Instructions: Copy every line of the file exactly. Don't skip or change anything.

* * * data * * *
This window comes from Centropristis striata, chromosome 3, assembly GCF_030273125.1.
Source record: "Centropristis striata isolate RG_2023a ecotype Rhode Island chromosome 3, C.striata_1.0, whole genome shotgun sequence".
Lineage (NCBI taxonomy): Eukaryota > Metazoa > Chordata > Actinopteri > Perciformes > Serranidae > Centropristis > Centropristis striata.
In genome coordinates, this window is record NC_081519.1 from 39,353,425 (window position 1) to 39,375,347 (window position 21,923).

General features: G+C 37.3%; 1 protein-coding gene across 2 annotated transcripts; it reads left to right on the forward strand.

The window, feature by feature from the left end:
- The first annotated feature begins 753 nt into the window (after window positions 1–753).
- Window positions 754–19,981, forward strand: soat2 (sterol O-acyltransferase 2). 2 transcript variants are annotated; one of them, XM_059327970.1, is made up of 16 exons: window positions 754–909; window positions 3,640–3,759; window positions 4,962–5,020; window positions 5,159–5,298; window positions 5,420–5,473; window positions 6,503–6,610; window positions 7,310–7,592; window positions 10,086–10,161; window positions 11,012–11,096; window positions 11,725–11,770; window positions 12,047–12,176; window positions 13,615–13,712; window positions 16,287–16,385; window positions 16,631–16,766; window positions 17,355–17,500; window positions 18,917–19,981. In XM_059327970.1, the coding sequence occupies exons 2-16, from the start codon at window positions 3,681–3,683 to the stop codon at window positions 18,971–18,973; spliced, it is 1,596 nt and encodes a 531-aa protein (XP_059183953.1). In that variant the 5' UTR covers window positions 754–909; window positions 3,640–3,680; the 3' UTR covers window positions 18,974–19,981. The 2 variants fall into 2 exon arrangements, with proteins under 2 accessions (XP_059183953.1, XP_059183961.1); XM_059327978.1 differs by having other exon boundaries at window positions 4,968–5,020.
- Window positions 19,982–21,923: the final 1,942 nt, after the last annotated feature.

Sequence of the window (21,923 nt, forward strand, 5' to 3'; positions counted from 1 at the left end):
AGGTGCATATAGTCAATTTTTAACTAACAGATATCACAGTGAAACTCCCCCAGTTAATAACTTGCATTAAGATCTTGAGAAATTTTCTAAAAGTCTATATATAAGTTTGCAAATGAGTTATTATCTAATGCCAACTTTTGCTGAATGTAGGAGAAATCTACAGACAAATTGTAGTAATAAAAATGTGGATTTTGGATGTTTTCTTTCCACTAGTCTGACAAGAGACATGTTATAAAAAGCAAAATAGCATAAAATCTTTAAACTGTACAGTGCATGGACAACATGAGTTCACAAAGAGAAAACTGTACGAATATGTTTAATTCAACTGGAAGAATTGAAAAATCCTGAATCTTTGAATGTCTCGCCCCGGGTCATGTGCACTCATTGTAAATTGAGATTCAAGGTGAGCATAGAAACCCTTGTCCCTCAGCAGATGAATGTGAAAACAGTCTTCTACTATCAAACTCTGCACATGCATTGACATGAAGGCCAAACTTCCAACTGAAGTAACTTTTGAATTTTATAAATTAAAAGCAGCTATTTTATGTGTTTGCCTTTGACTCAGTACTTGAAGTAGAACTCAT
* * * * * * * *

This window comes from Centropristis striata, chromosome 3, assembly GCF_030273125.1.
Source record: "Centropristis striata isolate RG_2023a ecotype Rhode Island chromosome 3, C.striata_1.0, whole genome shotgun sequence".
Lineage (NCBI taxonomy): Eukaryota > Metazoa > Chordata > Actinopteri > Perciformes > Serranidae > Centropristis > Centropristis striata.
In genome coordinates, this window is record NC_081519.1 from 39,353,425 (window position 1) to 39,375,347 (window position 21,923).

General features: G+C 37.3%; 1 protein-coding gene across 2 annotated transcripts; it reads left to right on the forward strand.

The window, feature by feature from the left end:
- The first annotated feature begins 753 nt into the window (after window positions 1–753).
- Window positions 754–19,981, forward strand: soat2 (sterol O-acyltransferase 2). 2 transcript variants are annotated; one of them, XM_059327970.1, is made up of 16 exons: window positions 754–909; window positions 3,640–3,759; window positions 4,962–5,020; window positions 5,159–5,298; window positions 5,420–5,473; window positions 6,503–6,610; window positions 7,310–7,592; window positions 10,086–10,161; window positions 11,012–11,096; window positions 11,725–11,770; window positions 12,047–12,176; window positions 13,615–13,712; window positions 16,287–16,385; window positions 16,631–16,766; window positions 17,355–17,500; window positions 18,917–19,981. In XM_059327970.1, the coding sequence occupies exons 2-16, from the start codon at window positions 3,681–3,683 to the stop codon at window positions 18,971–18,973; spliced, it is 1,596 nt and encodes a 531-aa protein (XP_059183953.1). In that variant the 5' UTR covers window positions 754–909; window positions 3,640–3,680; the 3' UTR covers window positions 18,974–19,981. The 2 variants fall into 2 exon arrangements, with proteins under 2 accessions (XP_059183953.1, XP_059183961.1); XM_059327978.1 differs by having other exon boundaries at window positions 4,968–5,020.
- Window positions 19,982–21,923: the final 1,942 nt, after the last annotated feature.

Sequence of the window (21,923 nt, forward strand, 5' to 3'; positions counted from 1 at the left end):
AGGTGCATATAGTCAATTTTTAACTAACAGATATCACAGTGAAACTCCCCCAGTTAATAACTTGCATTAAGATCTTGAGAAATTTTCTAAAAGTCTATATATAAGTTTGCAAATGAGTTATTATCTAATGCCAACTTTTGCTGAATGTAGGAGAAATCTACAGACAAATTGTAGTAATAAAAATGTGGATTTTGGATGTTTTCTTTCCACTAGTCTGACAAGAGACATGTTATAAAAAGCAAAATAGCATAAAATCTTTAAACTGTACAGTGCATGGACAACATGAGTTCACAAAGAGAAAACTGTACGAATATGTTTAATTCAACTGGAAGAATTGAAAAATCCTGAATCTTTGAATGTCTCGCCCCGGGTCATGTGCACTCATTGTAAATTGAGATTCAAGGTGAGCATAGAAACCCTTGTCCCTCAGCAGATGAATGTGAAAACAGTCTTCTACTATCAAACTCTGCACATGCATTGACATGAAGGCCAAACTTCCAACTGAAGTAACTTTTGAATTTTATAAATTAAAAGCAGCTATTTTATGTGTTTGCCTTTGACTCAGTACTTGAAGTAGAACTCAT